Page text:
A leading GP is advising young women in Hampshire how a five minute test could detect potentially life threatening cancerous cells.
Cervical cancer is the most common cancer in women under 35, but for instance the latest data from NHS England showed in March 2017 an average of just 72 per cent of women aged 25 to 64 in the Portsmouth area had the screening.
As cervical cancer prevention week comes to a close, the advice is still clear that women should not ignore their screening invite.
Dr Linda Collie, GP and Clinical Lead at Portsmouth Clinical Commissioning Group said: “It really is vital that young women understand the importance of screening, it’s there for people without symptoms to prevent something from developing.
“It’s a simple test that will take around five minutes and is performed by the practice nurse at your GP surgery. I cannot stress enough how important these tests are, if you have received your letter, please don’t ignore it, make an appointment, it will be over before you know it and could save your life”.
The number of women dying from cervical cancer has halved over the past 28 years as a result of the NHS screening programme as well as improvement in treatment.
Despite this success more than 5,000 women are diagnosed with cervical cancer each year. Some of these women may have delayed coming forward for screening for a variety of reasons but treatment of early changes detected by screening can prevent women from developing cancer.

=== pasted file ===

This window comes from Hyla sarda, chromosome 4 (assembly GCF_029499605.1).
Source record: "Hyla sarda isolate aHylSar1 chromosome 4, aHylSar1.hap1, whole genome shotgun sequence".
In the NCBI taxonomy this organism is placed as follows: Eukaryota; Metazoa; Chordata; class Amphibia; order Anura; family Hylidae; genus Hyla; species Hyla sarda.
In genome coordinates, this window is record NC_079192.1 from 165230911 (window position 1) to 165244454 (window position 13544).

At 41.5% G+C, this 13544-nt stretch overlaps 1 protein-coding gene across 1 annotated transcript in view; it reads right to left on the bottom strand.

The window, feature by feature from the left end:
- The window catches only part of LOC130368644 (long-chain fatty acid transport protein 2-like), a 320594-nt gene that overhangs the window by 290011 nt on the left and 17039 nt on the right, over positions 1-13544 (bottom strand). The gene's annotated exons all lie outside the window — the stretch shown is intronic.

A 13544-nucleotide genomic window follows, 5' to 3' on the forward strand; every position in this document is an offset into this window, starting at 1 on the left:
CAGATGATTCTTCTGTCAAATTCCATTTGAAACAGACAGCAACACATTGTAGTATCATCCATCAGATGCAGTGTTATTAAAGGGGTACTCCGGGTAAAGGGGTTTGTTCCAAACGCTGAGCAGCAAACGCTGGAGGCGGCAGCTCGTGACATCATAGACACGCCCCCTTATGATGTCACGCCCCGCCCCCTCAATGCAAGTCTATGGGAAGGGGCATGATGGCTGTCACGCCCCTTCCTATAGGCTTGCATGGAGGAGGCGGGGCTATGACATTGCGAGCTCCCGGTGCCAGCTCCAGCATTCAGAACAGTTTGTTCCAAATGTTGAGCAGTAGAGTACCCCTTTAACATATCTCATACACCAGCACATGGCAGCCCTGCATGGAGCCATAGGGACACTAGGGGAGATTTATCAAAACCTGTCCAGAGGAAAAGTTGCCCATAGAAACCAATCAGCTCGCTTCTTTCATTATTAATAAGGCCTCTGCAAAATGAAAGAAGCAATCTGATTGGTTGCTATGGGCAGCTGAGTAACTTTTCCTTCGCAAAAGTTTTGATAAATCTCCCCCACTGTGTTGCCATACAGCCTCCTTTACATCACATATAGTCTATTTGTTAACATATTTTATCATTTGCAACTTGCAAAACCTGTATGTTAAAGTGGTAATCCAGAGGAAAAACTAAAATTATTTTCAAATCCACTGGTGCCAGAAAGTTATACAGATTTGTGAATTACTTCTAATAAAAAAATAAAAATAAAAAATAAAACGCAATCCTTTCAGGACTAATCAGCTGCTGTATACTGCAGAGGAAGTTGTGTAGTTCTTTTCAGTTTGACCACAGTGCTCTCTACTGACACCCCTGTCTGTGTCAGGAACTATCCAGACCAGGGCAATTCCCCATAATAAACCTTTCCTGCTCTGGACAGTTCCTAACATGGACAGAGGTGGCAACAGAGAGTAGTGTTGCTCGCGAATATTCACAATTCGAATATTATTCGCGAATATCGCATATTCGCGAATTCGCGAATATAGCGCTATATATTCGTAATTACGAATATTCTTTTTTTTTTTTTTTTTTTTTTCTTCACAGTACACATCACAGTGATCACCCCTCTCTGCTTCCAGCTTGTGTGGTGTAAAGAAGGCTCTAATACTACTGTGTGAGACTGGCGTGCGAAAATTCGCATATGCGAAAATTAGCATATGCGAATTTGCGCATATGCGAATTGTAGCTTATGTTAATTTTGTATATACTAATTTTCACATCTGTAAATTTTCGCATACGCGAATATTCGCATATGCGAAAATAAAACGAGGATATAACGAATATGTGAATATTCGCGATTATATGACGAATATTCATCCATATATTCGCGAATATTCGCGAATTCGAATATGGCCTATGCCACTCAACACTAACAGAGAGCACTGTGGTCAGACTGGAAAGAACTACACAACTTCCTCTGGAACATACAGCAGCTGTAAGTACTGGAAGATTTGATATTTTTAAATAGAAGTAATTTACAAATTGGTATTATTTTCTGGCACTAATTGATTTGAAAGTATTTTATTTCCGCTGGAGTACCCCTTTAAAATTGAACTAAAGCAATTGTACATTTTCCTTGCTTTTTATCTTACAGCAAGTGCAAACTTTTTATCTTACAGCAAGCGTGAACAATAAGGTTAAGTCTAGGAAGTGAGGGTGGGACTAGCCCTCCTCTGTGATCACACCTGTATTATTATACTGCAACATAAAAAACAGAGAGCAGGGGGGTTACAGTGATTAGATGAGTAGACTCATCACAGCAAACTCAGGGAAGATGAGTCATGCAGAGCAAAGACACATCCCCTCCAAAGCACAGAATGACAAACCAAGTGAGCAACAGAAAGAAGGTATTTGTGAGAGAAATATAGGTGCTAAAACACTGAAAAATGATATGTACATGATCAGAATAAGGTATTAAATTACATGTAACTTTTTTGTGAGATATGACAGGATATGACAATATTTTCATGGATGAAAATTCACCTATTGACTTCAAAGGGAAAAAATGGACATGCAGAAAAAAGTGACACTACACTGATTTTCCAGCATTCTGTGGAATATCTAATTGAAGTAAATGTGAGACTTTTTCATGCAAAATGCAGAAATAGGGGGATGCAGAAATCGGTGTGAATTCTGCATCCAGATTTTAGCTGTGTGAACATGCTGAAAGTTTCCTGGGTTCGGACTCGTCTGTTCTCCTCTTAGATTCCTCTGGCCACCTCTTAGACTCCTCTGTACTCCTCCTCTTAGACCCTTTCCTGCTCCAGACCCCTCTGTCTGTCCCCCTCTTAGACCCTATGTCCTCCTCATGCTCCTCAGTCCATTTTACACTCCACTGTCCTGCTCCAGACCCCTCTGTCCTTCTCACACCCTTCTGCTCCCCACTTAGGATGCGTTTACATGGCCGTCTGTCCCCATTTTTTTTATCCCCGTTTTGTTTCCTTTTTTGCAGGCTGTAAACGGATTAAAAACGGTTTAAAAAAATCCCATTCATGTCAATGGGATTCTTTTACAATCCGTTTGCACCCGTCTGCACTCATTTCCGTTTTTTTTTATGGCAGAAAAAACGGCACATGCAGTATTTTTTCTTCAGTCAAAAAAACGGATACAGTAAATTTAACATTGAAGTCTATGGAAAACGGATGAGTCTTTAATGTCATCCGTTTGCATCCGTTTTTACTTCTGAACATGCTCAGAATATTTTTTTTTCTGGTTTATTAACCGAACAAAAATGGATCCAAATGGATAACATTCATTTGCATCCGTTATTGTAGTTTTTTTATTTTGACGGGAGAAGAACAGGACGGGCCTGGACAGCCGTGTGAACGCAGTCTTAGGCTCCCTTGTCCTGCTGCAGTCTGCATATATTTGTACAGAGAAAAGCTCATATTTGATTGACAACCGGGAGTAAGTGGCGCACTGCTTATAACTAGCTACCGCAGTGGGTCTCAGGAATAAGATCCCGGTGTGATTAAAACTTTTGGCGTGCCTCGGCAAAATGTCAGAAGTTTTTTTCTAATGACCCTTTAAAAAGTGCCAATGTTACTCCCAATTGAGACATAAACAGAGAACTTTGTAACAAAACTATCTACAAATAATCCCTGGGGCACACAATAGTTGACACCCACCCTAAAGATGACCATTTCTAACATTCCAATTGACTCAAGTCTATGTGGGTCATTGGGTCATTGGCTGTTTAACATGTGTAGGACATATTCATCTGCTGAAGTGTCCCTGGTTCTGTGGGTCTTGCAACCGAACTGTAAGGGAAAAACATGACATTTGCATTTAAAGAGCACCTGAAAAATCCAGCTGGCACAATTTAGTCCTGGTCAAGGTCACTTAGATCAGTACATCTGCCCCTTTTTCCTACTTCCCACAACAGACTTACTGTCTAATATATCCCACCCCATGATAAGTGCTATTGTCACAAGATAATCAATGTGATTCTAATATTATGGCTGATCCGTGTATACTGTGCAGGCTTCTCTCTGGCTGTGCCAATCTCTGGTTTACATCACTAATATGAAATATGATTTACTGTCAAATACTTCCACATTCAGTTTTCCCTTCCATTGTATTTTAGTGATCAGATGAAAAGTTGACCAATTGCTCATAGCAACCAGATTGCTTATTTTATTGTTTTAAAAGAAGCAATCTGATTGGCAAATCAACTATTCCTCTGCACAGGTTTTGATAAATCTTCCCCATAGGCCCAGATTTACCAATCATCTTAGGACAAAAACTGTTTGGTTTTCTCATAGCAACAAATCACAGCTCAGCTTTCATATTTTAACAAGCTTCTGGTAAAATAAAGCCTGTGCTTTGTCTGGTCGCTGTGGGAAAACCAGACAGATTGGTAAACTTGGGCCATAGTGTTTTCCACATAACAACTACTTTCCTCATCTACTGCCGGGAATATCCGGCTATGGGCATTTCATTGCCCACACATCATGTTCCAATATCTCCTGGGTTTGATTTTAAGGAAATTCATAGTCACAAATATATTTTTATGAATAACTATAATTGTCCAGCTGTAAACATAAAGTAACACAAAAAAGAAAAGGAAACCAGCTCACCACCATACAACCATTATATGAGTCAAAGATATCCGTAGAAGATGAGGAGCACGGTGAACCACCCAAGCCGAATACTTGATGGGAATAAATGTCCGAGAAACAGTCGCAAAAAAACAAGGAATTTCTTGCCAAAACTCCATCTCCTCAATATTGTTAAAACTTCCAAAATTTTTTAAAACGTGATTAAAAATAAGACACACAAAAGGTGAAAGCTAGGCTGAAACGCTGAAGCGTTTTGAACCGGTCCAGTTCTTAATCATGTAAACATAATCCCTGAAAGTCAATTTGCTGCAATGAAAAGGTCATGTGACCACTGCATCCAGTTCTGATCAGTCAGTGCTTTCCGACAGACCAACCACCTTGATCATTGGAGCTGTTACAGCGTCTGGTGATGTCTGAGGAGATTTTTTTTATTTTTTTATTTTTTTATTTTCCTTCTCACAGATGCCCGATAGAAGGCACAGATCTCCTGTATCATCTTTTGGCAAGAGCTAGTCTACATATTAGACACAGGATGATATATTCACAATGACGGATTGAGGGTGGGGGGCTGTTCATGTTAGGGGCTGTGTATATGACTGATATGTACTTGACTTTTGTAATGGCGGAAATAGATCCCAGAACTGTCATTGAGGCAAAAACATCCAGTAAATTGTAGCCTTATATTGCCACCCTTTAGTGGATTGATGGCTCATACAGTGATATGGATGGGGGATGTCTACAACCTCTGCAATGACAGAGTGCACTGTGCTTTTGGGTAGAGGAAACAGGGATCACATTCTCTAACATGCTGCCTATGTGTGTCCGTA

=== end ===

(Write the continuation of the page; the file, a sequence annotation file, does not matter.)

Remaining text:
Nigel Acheson, NHS England South Region Medical Director and lead for Cancer, said: “We have noticed a fall in attendance of younger women over the past few years, and are concerned that this trend may increase due to misunderstanding of the level of protection that the HPV vaccination offers. The first girls who were vaccinated against HPV are now eligible for screening as they reach their 25th birthday. Although they are protected against the two most common HPV types that cause 70 per cent of cervical cancers, the risk is not completely eliminated and screening is still an important part of preventing cancer.”
NHS England has signed up to the Jo’s Cervical Cancer Trust ‘Time to Test’ pledge demonstrating commitment to raising awareness of cervical cancer prevention in the workplace and ensuring female employees can access cervical screening.